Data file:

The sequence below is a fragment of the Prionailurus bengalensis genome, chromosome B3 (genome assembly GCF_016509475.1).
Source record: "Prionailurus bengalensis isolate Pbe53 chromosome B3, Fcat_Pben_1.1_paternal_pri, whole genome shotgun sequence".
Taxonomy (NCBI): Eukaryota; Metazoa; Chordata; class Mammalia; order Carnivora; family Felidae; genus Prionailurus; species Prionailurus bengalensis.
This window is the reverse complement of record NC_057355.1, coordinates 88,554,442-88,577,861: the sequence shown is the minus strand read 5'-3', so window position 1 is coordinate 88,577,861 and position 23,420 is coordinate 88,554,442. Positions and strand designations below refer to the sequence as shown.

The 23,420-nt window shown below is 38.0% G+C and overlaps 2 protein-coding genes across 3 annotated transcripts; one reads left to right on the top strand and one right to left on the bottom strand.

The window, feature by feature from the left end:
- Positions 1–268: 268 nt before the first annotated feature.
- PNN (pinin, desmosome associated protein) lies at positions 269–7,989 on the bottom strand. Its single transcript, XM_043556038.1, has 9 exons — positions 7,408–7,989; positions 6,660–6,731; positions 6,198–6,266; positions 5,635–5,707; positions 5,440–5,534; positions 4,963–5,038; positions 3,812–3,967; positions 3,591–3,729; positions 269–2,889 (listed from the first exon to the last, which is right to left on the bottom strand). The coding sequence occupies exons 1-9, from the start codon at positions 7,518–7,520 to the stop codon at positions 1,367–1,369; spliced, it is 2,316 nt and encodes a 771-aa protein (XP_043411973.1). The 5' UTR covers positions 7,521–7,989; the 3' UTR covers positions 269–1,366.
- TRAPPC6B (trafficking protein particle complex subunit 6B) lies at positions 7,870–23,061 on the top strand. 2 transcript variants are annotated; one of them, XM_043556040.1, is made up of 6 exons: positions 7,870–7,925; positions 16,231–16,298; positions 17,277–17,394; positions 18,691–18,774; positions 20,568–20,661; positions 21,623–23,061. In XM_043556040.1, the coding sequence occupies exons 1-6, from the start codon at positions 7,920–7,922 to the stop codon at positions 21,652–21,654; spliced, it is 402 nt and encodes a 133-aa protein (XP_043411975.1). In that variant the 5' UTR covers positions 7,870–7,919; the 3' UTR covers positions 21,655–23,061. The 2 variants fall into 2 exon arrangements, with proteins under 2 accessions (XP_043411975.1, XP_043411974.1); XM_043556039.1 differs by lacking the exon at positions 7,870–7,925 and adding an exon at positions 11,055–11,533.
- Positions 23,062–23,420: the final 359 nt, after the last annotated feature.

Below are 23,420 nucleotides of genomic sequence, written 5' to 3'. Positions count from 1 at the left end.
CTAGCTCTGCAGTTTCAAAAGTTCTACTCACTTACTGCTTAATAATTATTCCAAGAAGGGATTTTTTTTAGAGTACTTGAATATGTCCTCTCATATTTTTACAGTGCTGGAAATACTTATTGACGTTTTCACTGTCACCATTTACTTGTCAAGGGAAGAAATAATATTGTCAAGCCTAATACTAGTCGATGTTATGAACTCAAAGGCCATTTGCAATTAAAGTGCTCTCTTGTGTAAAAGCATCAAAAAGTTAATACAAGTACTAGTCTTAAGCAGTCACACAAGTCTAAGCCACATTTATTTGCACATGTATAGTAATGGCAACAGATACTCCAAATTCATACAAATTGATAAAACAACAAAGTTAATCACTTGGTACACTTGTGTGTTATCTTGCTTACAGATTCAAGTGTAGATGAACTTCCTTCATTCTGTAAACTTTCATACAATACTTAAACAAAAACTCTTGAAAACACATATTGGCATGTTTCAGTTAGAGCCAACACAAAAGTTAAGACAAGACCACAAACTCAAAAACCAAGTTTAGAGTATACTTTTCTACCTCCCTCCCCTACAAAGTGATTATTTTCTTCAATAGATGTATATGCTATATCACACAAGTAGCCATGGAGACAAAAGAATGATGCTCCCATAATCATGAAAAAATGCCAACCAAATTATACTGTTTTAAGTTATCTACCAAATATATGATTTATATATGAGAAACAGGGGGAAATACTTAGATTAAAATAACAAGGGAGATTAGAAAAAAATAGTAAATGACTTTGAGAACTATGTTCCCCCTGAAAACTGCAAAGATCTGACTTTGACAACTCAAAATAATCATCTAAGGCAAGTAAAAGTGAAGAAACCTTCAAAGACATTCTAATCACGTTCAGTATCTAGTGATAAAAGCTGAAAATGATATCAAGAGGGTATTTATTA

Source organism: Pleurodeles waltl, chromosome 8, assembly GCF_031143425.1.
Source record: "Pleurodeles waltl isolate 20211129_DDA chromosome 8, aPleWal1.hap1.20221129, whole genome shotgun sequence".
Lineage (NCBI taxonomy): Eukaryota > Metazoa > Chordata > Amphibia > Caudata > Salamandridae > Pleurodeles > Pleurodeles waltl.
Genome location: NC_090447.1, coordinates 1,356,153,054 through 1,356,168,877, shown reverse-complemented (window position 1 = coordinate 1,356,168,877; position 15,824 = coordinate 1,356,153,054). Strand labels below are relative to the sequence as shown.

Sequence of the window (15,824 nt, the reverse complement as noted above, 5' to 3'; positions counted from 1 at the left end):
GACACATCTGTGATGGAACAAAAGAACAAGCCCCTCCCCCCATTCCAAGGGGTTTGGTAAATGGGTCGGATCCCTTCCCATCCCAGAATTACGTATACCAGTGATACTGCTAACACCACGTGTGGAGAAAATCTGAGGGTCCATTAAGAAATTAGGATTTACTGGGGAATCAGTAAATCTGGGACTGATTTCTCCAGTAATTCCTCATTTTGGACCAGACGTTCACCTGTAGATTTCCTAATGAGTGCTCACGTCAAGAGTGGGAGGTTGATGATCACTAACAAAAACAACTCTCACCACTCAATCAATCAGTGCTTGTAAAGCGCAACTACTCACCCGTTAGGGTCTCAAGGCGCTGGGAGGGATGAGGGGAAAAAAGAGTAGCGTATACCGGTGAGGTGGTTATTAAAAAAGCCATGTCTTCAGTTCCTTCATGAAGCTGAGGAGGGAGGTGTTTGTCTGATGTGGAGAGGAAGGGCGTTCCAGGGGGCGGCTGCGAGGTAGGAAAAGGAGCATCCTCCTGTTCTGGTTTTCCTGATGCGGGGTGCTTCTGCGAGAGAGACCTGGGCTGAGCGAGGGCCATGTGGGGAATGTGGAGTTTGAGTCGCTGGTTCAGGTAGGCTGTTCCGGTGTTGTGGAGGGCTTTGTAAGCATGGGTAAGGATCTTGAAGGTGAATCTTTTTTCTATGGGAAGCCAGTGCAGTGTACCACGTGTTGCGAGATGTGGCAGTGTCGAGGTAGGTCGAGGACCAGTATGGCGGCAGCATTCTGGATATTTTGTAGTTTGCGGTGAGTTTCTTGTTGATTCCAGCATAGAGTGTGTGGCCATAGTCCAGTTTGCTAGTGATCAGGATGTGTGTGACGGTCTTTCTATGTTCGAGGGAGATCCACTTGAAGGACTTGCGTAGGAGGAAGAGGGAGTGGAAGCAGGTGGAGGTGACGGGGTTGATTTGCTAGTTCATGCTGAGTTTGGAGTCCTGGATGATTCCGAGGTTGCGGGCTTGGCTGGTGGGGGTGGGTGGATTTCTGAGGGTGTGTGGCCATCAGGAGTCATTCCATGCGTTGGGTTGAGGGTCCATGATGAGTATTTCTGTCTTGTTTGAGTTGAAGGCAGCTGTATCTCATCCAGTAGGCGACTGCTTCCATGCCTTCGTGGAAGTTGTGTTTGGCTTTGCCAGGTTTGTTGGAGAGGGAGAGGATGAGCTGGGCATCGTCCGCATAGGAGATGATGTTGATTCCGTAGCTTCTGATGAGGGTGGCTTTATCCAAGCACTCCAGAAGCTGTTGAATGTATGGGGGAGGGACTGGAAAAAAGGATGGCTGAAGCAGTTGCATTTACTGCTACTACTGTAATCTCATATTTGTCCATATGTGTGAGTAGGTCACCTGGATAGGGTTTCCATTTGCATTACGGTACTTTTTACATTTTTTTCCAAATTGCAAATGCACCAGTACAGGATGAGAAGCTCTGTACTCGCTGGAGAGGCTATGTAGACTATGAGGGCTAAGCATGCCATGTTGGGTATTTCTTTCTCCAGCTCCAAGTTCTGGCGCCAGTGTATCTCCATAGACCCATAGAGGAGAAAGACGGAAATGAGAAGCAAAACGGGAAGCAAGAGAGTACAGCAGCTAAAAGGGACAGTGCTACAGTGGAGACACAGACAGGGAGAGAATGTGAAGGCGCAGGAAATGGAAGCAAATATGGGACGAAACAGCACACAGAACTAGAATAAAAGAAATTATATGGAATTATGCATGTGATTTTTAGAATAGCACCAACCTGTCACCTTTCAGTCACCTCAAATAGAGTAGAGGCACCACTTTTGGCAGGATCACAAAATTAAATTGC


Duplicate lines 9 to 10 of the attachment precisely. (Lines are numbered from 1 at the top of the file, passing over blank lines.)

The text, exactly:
- TRAPPC6B (trafficking protein particle complex subunit 6B) lies at positions 7,870–23,061 on the top strand. 2 transcript variants are annotated; one of them, XM_043556040.1, is made up of 6 exons: positions 7,870–7,925; positions 16,231–16,298; positions 17,277–17,394; positions 18,691–18,774; positions 20,568–20,661; positions 21,623–23,061. In XM_043556040.1, the coding sequence occupies exons 1-6, from the start codon at positions 7,920–7,922 to the stop codon at positions 21,652–21,654; spliced, it is 402 nt and encodes a 133-aa protein (XP_043411975.1). In that variant the 5' UTR covers positions 7,870–7,919; the 3' UTR covers positions 21,655–23,061. The 2 variants fall into 2 exon arrangements, with proteins under 2 accessions (XP_043411975.1, XP_043411974.1); XM_043556039.1 differs by lacking the exon at positions 7,870–7,925 and adding an exon at positions 11,055–11,533.
- Positions 23,062–23,420: the final 359 nt, after the last annotated feature.